Study: 86% Would Pay For P2P

Swedish survey shows interest in legal file sharing

Different study, similar results. The Swedish Performing Rights Society (STIM) has released a study titled "Pirates, File-Sharers and Music Users" that reaffirms the lures of P2P and, for a change, attempts to put a price on users' willingness to pay for legal and unlimited downloads. Free access, ease of use and portability were cited as top reasons for using P2P. Though responses varied by age and other factors, many respondents said they would be willing to pay between roughly $6 and $17 in monthly fees for a legal P2P service.

STIM surveyed 1,123 Swedes via an online questionnaire. (Sweden is the home of BitTorrent tracking site The Pirate Bay as well as a fairly relaxed attitude about copyright infringement.) Half have a digital music collection of over 1,000 songs. A majority had paid for less than half of their digital music collections.

More than 86% of respondents would be interested in paying a voluntary fee for legal P2P (52% were very interested, 35% were somewhat interested). Just over 5% had no interest in such a plan. The greatest disinterest for such a plan came from people with the largest digital music collections and the third of people who had paid for less than 10% of their digital music collections.

When asked how much they would be willing to pay, 51.8% said between SEK 50 ($5.84) and SEK 150 ($17.53) per month. Nearly one in five -- 18.8% -- would consider paying between SEK 150 and SEK 300 ($35.08). Over one in five -- 21.7% -- would pay less than SEK 50 per month.

Streaming services are widely hoped to be a replacement for illegal file-sharing. The STIM survey indicates streaming does not satisfy the needs of a good portion of Swedish file sharers -- 80.5% say collecting music and having off-line access to a music collection are important to them. In the future, listeners will be connected more often and off-line access should not be as great a concern. For now, though, streaming is only a part-time solution for illegal file-sharing. Portability is another important aspect for these file-sharers as 90.3% said they desire to transfer music files to be able to listen elsewhere.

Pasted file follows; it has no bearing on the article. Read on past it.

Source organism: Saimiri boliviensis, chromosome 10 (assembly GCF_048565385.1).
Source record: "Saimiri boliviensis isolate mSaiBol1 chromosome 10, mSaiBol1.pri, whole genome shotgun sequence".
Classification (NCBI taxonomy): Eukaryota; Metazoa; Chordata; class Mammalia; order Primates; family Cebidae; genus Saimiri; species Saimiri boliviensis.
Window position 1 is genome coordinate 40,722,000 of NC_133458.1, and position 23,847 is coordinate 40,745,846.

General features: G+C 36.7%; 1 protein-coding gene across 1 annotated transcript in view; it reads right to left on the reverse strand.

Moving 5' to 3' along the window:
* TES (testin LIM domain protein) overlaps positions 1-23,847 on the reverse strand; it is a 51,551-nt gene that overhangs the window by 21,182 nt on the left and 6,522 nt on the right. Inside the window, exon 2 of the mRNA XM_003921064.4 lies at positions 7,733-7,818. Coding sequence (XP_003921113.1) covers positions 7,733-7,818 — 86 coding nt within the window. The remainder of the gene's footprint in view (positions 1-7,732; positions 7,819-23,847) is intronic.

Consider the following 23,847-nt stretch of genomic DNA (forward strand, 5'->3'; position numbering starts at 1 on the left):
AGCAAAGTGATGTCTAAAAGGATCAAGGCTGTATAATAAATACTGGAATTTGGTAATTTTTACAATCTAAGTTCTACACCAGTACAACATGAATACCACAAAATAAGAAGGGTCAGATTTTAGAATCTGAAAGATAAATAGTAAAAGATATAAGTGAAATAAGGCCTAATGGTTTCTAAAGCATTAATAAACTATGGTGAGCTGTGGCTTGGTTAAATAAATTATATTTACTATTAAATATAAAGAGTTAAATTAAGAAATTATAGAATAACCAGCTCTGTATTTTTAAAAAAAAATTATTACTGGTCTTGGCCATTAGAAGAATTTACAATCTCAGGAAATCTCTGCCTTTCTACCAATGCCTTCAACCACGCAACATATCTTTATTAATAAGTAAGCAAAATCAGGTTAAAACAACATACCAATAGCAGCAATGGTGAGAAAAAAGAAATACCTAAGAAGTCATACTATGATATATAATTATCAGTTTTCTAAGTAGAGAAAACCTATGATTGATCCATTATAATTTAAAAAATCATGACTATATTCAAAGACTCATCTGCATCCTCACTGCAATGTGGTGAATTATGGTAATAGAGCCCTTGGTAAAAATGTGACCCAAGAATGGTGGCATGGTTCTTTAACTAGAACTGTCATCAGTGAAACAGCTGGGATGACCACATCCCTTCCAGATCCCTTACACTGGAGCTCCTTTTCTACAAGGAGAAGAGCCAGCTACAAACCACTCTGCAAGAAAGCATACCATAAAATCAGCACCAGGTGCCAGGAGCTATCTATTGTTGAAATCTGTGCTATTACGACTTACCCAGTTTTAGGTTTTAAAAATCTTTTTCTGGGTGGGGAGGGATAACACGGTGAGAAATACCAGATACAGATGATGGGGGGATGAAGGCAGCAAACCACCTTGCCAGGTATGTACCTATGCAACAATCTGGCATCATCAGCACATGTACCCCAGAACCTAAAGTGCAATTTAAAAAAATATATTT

Attempts at converting P2P users to legitimate services tend to fail because they do not address the main reasons people use P2P applications. People use P2P, according to the study, because it's free, it's simple and there are no limits on devices to which files can be transferred. DRM, therefore, is not in line with P2P users' desired product features. Some legal P2P services, such as the newly relaunched Qtrax, lack the ease of use that makes an application like Limewire so attractive. Users do not want to jump through hoops. Legal alternatives tend to be poorly designed and do not account for this desired characteristic.

Nearly half (47%) of the STIM survey respondents were of age 30 or older, 18% were younger than 18 and 35% were between the ages of 18 and 29. Two third of respondents were men. Just under half (44%) have never used a P2P application while 34% had tried Spotify, 32% had used, 4.7% had used Deezer, 3.3% had used Imeem and 2.9% had used Seeqpod. Over half (56%) said they listen to music on their computers very often, 25% listen very often on a portable MP3 player and 19% very often on their mobile phone.

The STIM survey findings are similar to those of a 2008 study of U.K. music consumers by the University of Hertfordshire and British Music Rights. In that study of predominantly teenage music users, 74% said they were interested in a legal P2P service. Interest in such a service was 80% for P2P users and 63% for those who did not use P2P. Only 35% of respondents said they were interested in a file-streaming service that did not allow for ownership of a permanent copy of files. In this survey, the average digital music collection was 842 files and 52% of them had been paid for.